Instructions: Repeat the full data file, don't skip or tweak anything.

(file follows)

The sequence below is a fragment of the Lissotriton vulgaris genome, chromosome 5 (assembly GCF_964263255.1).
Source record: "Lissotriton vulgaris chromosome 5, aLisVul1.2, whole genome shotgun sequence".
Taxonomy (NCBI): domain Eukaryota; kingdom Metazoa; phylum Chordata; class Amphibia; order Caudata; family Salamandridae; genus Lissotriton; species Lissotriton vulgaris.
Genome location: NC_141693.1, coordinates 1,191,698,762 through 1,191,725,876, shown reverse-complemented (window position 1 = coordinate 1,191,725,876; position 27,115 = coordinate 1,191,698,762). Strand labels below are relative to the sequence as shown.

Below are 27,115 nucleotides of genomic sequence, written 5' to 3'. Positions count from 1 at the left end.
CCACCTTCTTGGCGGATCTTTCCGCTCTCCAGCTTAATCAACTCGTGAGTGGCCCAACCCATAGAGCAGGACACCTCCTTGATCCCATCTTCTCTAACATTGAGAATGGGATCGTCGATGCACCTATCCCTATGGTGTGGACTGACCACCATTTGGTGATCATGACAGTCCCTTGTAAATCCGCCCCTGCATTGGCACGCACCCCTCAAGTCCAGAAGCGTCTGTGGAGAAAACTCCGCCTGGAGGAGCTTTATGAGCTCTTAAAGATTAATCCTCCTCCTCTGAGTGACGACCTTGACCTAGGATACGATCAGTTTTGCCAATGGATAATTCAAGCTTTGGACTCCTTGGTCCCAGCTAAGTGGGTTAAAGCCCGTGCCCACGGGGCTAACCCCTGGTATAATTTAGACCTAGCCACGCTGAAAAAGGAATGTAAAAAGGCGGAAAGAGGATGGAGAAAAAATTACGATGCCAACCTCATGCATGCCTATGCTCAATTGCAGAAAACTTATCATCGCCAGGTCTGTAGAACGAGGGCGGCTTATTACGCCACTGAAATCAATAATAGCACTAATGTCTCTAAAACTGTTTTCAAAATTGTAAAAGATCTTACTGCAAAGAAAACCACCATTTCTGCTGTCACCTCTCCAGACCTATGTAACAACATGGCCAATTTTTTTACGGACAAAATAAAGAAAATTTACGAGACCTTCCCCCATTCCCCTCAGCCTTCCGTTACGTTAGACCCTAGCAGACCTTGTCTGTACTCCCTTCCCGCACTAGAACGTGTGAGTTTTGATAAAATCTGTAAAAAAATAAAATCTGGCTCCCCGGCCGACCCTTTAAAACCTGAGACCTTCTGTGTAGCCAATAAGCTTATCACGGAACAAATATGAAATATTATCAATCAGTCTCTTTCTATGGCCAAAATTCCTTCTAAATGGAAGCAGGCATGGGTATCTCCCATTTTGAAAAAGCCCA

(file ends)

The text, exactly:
The sequence below is a fragment of the Lissotriton vulgaris genome, chromosome 5 (assembly GCF_964263255.1).
Source record: "Lissotriton vulgaris chromosome 5, aLisVul1.2, whole genome shotgun sequence".
Taxonomy (NCBI): domain Eukaryota; kingdom Metazoa; phylum Chordata; class Amphibia; order Caudata; family Salamandridae; genus Lissotriton; species Lissotriton vulgaris.
Genome location: NC_141693.1, coordinates 1,191,698,762 through 1,191,725,876, shown reverse-complemented (window position 1 = coordinate 1,191,725,876; position 27,115 = coordinate 1,191,698,762). Strand labels below are relative to the sequence as shown.

Below are 27,115 nucleotides of genomic sequence, written 5' to 3'. Positions count from 1 at the left end.
CCACCTTCTTGGCGGATCTTTCCGCTCTCCAGCTTAATCAACTCGTGAGTGGCCCAACCCATAGAGCAGGACACCTCCTTGATCCCATCTTCTCTAACATTGAGAATGGGATCGTCGATGCACCTATCCCTATGGTGTGGACTGACCACCATTTGGTGATCATGACAGTCCCTTGTAAATCCGCCCCTGCATTGGCACGCACCCCTCAAGTCCAGAAGCGTCTGTGGAGAAAACTCCGCCTGGAGGAGCTTTATGAGCTCTTAAAGATTAATCCTCCTCCTCTGAGTGACGACCTTGACCTAGGATACGATCAGTTTTGCCAATGGATAATTCAAGCTTTGGACTCCTTGGTCCCAGCTAAGTGGGTTAAAGCCCGTGCCCACGGGGCTAACCCCTGGTATAATTTAGACCTAGCCACGCTGAAAAAGGAATGTAAAAAGGCGGAAAGAGGATGGAGAAAAAATTACGATGCCAACCTCATGCATGCCTATGCTCAATTGCAGAAAACTTATCATCGCCAGGTCTGTAGAACGAGGGCGGCTTATTACGCCACTGAAATCAATAATAGCACTAATGTCTCTAAAACTGTTTTCAAAATTGTAAAAGATCTTACTGCAAAGAAAACCACCATTTCTGCTGTCACCTCTCCAGACCTATGTAACAACATGGCCAATTTTTTTACGGACAAAATAAAGAAAATTTACGAGACCTTCCCCCATTCCCCTCAGCCTTCCGTTACGTTAGACCCTAGCAGACCTTGTCTGTACTCCCTTCCCGCACTAGAACGTGTGAGTTTTGATAAAATCTGTAAAAAAATAAAATCTGGCTCCCCGGCCGACCCTTTAAAACCTGAGACCTTCTGTGTAGCCAATAAGCTTATCACGGAACAAATATGAAATATTATCAATCAGTCTCTTTCTATGGCCAAAATTCCTTCTAAATGGAAGCAGGCATGGGTATCTCCCATTTTGAAAAAGCCCA